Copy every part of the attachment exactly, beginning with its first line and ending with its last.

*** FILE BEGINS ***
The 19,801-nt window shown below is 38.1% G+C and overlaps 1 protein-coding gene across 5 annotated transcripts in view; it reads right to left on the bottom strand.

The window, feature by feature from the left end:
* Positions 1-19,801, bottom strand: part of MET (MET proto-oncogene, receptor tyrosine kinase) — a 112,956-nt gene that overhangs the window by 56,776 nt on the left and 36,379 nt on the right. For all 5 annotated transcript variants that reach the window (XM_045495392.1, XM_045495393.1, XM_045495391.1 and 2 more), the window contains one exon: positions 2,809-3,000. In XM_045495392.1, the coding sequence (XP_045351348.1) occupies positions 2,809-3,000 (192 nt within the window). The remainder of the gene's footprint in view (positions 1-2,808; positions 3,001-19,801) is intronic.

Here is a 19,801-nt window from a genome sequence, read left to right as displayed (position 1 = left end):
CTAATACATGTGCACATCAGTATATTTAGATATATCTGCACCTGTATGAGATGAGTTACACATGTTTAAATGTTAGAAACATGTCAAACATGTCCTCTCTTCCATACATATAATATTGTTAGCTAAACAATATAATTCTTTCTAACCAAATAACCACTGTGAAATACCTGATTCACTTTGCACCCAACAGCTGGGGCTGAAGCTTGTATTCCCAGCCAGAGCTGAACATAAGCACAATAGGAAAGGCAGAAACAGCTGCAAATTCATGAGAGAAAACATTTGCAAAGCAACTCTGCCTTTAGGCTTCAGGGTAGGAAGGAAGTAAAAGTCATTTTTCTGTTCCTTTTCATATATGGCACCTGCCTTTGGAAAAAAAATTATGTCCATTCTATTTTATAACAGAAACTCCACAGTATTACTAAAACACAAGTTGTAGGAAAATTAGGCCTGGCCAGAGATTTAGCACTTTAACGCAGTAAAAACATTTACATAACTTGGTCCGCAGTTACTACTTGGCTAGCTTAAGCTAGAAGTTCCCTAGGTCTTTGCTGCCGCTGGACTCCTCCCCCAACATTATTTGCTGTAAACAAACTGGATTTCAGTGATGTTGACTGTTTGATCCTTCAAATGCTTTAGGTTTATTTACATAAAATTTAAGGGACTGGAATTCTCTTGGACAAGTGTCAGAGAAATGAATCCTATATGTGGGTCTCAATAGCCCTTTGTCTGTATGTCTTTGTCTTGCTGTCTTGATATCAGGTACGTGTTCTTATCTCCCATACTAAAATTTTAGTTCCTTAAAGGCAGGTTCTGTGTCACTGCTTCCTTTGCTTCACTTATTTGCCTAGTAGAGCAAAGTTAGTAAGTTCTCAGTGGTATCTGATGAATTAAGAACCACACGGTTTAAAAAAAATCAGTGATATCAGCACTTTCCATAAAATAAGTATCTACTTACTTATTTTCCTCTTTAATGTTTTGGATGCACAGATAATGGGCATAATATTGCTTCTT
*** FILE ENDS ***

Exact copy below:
The 19,801-nt window shown below is 38.1% G+C and overlaps 1 protein-coding gene across 5 annotated transcripts in view; it reads right to left on the bottom strand.

The window, feature by feature from the left end:
* Positions 1-19,801, bottom strand: part of MET (MET proto-oncogene, receptor tyrosine kinase) — a 112,956-nt gene that overhangs the window by 56,776 nt on the left and 36,379 nt on the right. For all 5 annotated transcript variants that reach the window (XM_045495392.1, XM_045495393.1, XM_045495391.1 and 2 more), the window contains one exon: positions 2,809-3,000. In XM_045495392.1, the coding sequence (XP_045351348.1) occupies positions 2,809-3,000 (192 nt within the window). The remainder of the gene's footprint in view (positions 1-2,808; positions 3,001-19,801) is intronic.

Here is a 19,801-nt window from a genome sequence, read left to right as displayed (position 1 = left end):
CTAATACATGTGCACATCAGTATATTTAGATATATCTGCACCTGTATGAGATGAGTTACACATGTTTAAATGTTAGAAACATGTCAAACATGTCCTCTCTTCCATACATATAATATTGTTAGCTAAACAATATAATTCTTTCTAACCAAATAACCACTGTGAAATACCTGATTCACTTTGCACCCAACAGCTGGGGCTGAAGCTTGTATTCCCAGCCAGAGCTGAACATAAGCACAATAGGAAAGGCAGAAACAGCTGCAAATTCATGAGAGAAAACATTTGCAAAGCAACTCTGCCTTTAGGCTTCAGGGTAGGAAGGAAGTAAAAGTCATTTTTCTGTTCCTTTTCATATATGGCACCTGCCTTTGGAAAAAAAATTATGTCCATTCTATTTTATAACAGAAACTCCACAGTATTACTAAAACACAAGTTGTAGGAAAATTAGGCCTGGCCAGAGATTTAGCACTTTAACGCAGTAAAAACATTTACATAACTTGGTCCGCAGTTACTACTTGGCTAGCTTAAGCTAGAAGTTCCCTAGGTCTTTGCTGCCGCTGGACTCCTCCCCCAACATTATTTGCTGTAAACAAACTGGATTTCAGTGATGTTGACTGTTTGATCCTTCAAATGCTTTAGGTTTATTTACATAAAATTTAAGGGACTGGAATTCTCTTGGACAAGTGTCAGAGAAATGAATCCTATATGTGGGTCTCAATAGCCCTTTGTCTGTATGTCTTTGTCTTGCTGTCTTGATATCAGGTACGTGTTCTTATCTCCCATACTAAAATTTTAGTTCCTTAAAGGCAGGTTCTGTGTCACTGCTTCCTTTGCTTCACTTATTTGCCTAGTAGAGCAAAGTTAGTAAGTTCTCAGTGGTATCTGATGAATTAAGAACCACACGGTTTAAAAAAAATCAGTGATATCAGCACTTTCCATAAAATAAGTATCTACTTACTTATTTTCCTCTTTAATGTTTTGGATGCACAGATAATGGGCATAATATTGCTTCTT